static pointer

Discussion in 'C Programming' started by boogie_down77@yahoo.com, Mar 2, 2005.

  1. Guest

    Is it possible to declare and initialize a static node pointer in C? I
    pass a node pointer in a function and I want to declare and initialize
    a static node pointer and initialize it to the head of the linked list.
    The last thing I do (or should I say, want to do)is to increment the
    static pointer. However I keep getting a compile error which complains
    that the initilizing value must be constant. How could this be? I
    don't get an error when I simply declare: static NODEP static_pointer;
    Can you not initialize a static pointer in C?

    void function ( NODEPP linked_list )
    {
    static NODEP static_pointer; /* OK */
    }

    void function ( NODEPP linked_list )
    {
    static NODEP static_pointer = (*linked_list); /* not ok, why */
    }
    , Mar 2, 2005
    #1
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  2. Artie Gold Guest

    wrote:
    > Is it possible to declare and initialize a static node pointer in C? I
    > pass a node pointer in a function and I want to declare and initialize
    > a static node pointer and initialize it to the head of the linked list.
    > The last thing I do (or should I say, want to do)is to increment the
    > static pointer. However I keep getting a compile error which complains
    > that the initilizing value must be constant. How could this be? I
    > don't get an error when I simply declare: static NODEP static_pointer;
    > Can you not initialize a static pointer in C?
    >
    > void function ( NODEPP linked_list )
    > {
    > static NODEP static_pointer; /* OK */
    > }
    >
    > void function ( NODEPP linked_list )
    > {
    > static NODEP static_pointer = (*linked_list); /* not ok, why */
    > }
    >

    It's exactly as the error says: When you initialize a static, it must be
    initialized with a constant.

    What are you trying to accomplish in your code?

    HTH,
    --ag

    --
    Artie Gold -- Austin, Texas
    http://it-matters.blogspot.com (new post 12/5)
    http://www.cafepress.com/goldsays
    Artie Gold, Mar 2, 2005
    #2
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  3. writes:
    > Is it possible to declare and initialize a static node pointer in C? I
    > pass a node pointer in a function and I want to declare and initialize
    > a static node pointer and initialize it to the head of the linked list.
    > The last thing I do (or should I say, want to do)is to increment the
    > static pointer. However I keep getting a compile error which complains
    > that the initilizing value must be constant. How could this be? I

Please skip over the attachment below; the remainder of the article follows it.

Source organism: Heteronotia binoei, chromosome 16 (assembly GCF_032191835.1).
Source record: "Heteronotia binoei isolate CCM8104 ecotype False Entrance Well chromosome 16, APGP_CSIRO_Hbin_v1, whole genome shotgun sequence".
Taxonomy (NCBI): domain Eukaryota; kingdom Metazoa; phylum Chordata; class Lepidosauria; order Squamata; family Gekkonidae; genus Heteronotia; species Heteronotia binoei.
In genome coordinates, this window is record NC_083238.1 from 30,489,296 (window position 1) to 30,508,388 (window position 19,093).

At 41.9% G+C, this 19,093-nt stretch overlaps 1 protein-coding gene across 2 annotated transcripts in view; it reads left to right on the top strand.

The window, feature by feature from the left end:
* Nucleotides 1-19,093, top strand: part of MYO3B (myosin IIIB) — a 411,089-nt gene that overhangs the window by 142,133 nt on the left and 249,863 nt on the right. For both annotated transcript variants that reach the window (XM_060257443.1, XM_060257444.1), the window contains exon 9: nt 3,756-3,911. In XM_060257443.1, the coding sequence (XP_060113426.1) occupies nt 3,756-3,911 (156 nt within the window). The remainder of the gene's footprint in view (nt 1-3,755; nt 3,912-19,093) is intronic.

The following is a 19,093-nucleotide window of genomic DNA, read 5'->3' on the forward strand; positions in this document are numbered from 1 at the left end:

> don't get an error when I simply declare: static NODEP static_pointer;
    > Can you not initialize a static pointer in C?
    >
    > void function ( NODEPP linked_list )
    > {
    > static NODEP static_pointer; /* OK */
    > }
    >
    > void function ( NODEPP linked_list )
    > {
    > static NODEP static_pointer = (*linked_list); /* not ok, why */
    > }


    As Artie Gold already mentioned, the error message is exactly correct;
    the initialization for a static object must be constant, and a
    reference to a function parameter isn't constant.

    The linked_list parameter has a new value every time the function is
    called, so it looks like you want to initialize static_pointer on
    every call -- but it's static, which means its lifetime extends beyond
    any single call. If that's really what you want to do, you can
    use an assignment rather than an initializer:

    void function ( NODEPP linked_list )
    {
    static NODEP static_pointer;
    static_pointer = *linked_list;
    }

    but then why not just make it a non-static local variable? The only
    reason to make it static is so it maintains its value across calls.

    --
    Keith Thompson (The_Other_Keith) <http://www.ghoti.net/~kst>
    San Diego Supercomputer Center <*> <http://users.sdsc.edu/~kst>
    We must do something. This is something. Therefore, we must do this.
    Keith Thompson, Mar 2, 2005
    #3
  4. On Tue, 01 Mar 2005 18:05:55 -0800, boogie_down77 wrote:

    > Is it possible to declare and initialize a static node pointer in C? I
    > pass a node pointer in a function and I want to declare and initialize
    > a static node pointer and initialize it to the head of the linked list.
    > The last thing I do (or should I say, want to do)is to increment the
    > static pointer. However I keep getting a compile error which complains
    > that the initilizing value must be constant. How could this be? I
    > don't get an error when I simply declare: static NODEP static_pointer;
    > Can you not initialize a static pointer in C?
    >
    > void function ( NODEPP linked_list )
    > {
    > static NODEP static_pointer; /* OK */
    > }
    >
    > void function ( NODEPP linked_list )
    > {
    > static NODEP static_pointer = (*linked_list); /* not ok, why */
    > }


    Static variables are created and initialised once at program startup and
    continue to exist right until the program terminates. In this case
    linked_list doesn't exist at the point where static_pointer is
    initialised (i.e. before main() is called). This is why initialisers for
    static objects are required to be constant expressions, the compiler must
    be able to evaluate them without having to execute program statements.

    Lawrence
    Lawrence Kirby, Mar 2, 2005
    #4
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